It also suggests an increase in Commonwealth Rent Assistance and the establishment of a “Private Rental” taskforce, which would promote residential investment as an alternative asset class.

     

    “Policy certainty must be provided by the Australian Government in the 24-25 Budget cycle,” the document says, “which includes maintaining the current negative gearing and Capital Gains Tax policy settings.”

     

    Reward “Rentvestors”

     

    “It's very frustrating that there are still people out there talking about…rent freezes and (curbing) negative gearing and all that sort of thing, when clearly we need more investment, not less,” Leanne Pilkington told the REB podcast network.

     

    She says “more demand and less supply” obviously “puts upward pressure on prices”.

     

    Her solution for more supply is to incentivise investors, particularly “rentvestors”.

     

    “The government incentivises first-time buyers, but they're not incentivising first-time investors,” she says.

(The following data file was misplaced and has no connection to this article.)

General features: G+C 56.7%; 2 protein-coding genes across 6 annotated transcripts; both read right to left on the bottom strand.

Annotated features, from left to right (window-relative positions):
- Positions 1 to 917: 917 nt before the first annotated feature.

“So we think that rentvestors - there's a lot of people who…want to live in the inner city, for example, but can't afford to buy there, but they CAN afford to buy regionally or somewhere else - why not incentivise them to provide housing for somebody else?”

     

    Stamp duty reform

     

    The REIA and Leanne Pilkington have the abolition of state-based stamp duty firmly in their sights.

     

    Ms Pilkinton says REIA’s analysis shows that getting rid of stamp duty on property transactions would positively increase supply by around 4%.

     

    “State governments are just so addicted to the property taxes,” she says, “and what they don't understand is alleviating some of that pressure will mean people will transact more frequently.”

     

    “It's good for the economy, because when people buy and sell property, it's not just real estate agents that are working.”

     

    “It's conveyancers, it's solicitors, it's photographers…it's so many different things.”

     

    Leanne Pilkington says high stamp duty rates are also discouraging people from moving to more appropriate housing - so-called “upsizing” or “downsizing” - as their household size grows or shrinks.